By using a comprehensive set of bioassays and binding assays, covering rituximab’s possible mode of actions, GP2013 could not be functionally distinguished from the reference product.
MAbs are large and complex proteins, but it is possible to characterize them in great detail by using an extensive set of state-of-the-art analytical technologies. The use of orthogonal methods minimizes the risk of missing relevant modifications, while the combination of all analytical techniques provide a very comprehensive picture of the molecule. Physicochemically, GP2013 was shown to be highly similar to originator rituximab at the level of primary and higher order structure, post-translational modifications and size variants. An extensive functional characterization package, including SPR-based binding assays and in vitro cell-based bioassays, revealed that GP2013 has the same biological properties as the originator rituximab. Despite not knowing the originator process and using a different CHO cell line and different upstream and downstream manufacturing process, it was possible to create a mAb (GP2013) highly similar to originator rituximab at the level of individual quality attributes and indistinguishable from a functional perspective. This demonstrates that target-directed biosimilar development of complex molecules such as mAbs is possible.
A thorough physicochemical and functional comparability exercise serves as a foundation for the subsequent demonstration of biosimilarity in further pre-clinical and clinical trials. A high level of structural and functional similarity provides confidence that tailored pre-clinical and clinical studies will also reveal a comparable safety and efficacy profile. Indeed, a subsequent pre-clinical comparability exercise confirmed that GP2013 and originator rituximab are pharmacologically comparable with regard to anti-tumor activity, PK exposure (AUC and Cmax) and B-cell depletion. As such, it can also be anticipated that GP2013 will show comparable potency and safety as the reference product in ongoing clinical trials (ClinicalTrials.gov NCT01274182 and NCT01419665), bringing the availability of more affordable biologics a step closer.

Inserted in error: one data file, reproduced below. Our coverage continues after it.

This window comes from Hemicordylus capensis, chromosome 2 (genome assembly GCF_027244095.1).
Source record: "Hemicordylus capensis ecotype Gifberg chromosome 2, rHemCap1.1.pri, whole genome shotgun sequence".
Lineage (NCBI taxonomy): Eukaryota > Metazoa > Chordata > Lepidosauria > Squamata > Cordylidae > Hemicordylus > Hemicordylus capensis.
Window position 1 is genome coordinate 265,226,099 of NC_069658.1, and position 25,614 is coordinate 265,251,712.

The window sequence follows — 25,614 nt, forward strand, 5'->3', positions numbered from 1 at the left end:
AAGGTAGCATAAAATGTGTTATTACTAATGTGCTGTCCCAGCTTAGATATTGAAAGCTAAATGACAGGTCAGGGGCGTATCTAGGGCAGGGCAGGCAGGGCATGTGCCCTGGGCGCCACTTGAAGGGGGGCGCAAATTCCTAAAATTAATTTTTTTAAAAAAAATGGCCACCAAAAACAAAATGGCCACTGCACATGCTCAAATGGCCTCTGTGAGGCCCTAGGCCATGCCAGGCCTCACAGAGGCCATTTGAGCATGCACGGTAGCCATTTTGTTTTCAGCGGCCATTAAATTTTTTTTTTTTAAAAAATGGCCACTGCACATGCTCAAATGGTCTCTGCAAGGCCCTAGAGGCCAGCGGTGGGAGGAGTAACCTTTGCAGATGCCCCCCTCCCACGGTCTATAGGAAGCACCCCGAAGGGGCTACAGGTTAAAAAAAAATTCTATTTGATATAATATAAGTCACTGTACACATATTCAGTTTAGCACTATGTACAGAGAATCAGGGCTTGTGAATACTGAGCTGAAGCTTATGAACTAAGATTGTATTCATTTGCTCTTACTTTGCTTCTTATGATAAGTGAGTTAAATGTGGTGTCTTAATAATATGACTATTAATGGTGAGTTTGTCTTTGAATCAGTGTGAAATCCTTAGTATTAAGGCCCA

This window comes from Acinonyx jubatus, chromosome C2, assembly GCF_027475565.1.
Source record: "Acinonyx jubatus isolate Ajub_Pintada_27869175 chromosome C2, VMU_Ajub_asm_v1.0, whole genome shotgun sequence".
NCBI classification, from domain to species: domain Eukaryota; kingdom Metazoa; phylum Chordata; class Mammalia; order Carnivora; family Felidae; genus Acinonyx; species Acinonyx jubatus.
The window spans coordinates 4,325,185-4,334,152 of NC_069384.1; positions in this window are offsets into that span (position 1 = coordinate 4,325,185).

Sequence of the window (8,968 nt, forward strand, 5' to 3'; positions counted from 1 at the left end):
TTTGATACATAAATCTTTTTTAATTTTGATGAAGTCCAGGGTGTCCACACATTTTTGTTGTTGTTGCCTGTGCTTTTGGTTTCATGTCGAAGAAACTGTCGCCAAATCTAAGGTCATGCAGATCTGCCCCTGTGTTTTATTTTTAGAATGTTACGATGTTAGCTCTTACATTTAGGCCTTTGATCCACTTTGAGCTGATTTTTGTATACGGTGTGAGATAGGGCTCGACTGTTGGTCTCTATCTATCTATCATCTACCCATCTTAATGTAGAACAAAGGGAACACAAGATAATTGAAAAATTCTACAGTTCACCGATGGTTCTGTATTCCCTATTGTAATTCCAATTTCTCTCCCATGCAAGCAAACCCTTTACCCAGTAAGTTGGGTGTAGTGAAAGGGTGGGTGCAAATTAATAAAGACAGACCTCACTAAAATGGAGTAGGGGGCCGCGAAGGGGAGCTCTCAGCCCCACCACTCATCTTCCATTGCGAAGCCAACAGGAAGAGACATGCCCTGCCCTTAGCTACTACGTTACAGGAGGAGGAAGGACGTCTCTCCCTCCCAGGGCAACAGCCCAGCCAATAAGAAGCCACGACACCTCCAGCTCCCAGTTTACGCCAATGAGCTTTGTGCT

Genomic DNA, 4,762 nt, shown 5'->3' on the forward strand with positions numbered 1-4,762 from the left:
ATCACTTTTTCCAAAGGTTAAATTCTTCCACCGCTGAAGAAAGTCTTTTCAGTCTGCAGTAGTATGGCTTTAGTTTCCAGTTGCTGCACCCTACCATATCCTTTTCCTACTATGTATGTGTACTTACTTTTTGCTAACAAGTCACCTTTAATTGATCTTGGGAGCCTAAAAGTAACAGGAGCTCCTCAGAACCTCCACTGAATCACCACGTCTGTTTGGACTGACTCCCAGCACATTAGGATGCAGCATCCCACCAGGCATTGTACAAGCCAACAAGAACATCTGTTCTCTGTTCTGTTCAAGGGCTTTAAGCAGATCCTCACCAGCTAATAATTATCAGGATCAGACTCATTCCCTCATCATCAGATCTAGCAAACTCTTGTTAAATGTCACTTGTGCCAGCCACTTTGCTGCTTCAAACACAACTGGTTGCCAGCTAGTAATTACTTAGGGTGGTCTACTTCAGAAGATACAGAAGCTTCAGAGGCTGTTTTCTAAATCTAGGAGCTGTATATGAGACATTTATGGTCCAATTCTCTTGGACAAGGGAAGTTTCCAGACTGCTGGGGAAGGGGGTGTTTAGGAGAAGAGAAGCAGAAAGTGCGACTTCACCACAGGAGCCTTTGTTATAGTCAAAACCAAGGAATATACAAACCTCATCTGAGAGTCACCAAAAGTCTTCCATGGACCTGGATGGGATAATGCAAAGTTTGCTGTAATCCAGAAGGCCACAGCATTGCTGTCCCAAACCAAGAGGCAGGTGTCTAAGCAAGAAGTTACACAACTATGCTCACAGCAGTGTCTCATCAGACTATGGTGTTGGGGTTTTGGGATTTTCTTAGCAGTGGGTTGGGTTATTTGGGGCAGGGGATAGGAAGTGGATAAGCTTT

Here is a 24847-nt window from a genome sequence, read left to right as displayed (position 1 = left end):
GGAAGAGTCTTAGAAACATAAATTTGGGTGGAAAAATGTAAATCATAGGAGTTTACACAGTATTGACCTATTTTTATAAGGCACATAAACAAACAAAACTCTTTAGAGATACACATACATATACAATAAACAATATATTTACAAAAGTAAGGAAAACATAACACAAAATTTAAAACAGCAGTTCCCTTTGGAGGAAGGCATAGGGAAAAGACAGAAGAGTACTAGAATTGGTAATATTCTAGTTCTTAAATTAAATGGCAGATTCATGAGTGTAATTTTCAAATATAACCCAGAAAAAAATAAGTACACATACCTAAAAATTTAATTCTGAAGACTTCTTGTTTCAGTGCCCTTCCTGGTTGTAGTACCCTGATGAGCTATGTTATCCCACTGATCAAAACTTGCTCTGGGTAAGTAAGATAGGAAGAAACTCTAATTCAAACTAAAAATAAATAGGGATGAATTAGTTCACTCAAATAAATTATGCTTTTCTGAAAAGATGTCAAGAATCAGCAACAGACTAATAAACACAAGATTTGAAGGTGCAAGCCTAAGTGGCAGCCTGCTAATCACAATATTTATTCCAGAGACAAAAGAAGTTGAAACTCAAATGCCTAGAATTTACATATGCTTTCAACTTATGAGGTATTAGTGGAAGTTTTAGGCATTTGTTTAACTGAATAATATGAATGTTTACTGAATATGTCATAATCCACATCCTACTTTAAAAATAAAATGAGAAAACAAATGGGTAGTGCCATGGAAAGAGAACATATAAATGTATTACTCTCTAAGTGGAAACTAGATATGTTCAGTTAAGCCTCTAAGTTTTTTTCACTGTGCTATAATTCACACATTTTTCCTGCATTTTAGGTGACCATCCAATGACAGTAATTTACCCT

Sandoz, a Novartis company, funded all analyses. The analytical program set-up, management and/or execution of the analyses and the subsequent interpretation of analytical data were done by the authors and members of the GP2013 project team. The entire GP2013 project team is acknowledged for their contribution to the development of GP2013. The authors also would like to acknowledge Dr. Jacki Kornbluth, St. Louis University, for providing the NK cell line NK3.3. Medical writing support was provided by Andy Bond of Spirit Medical Communications Ltd., supported by Sandoz.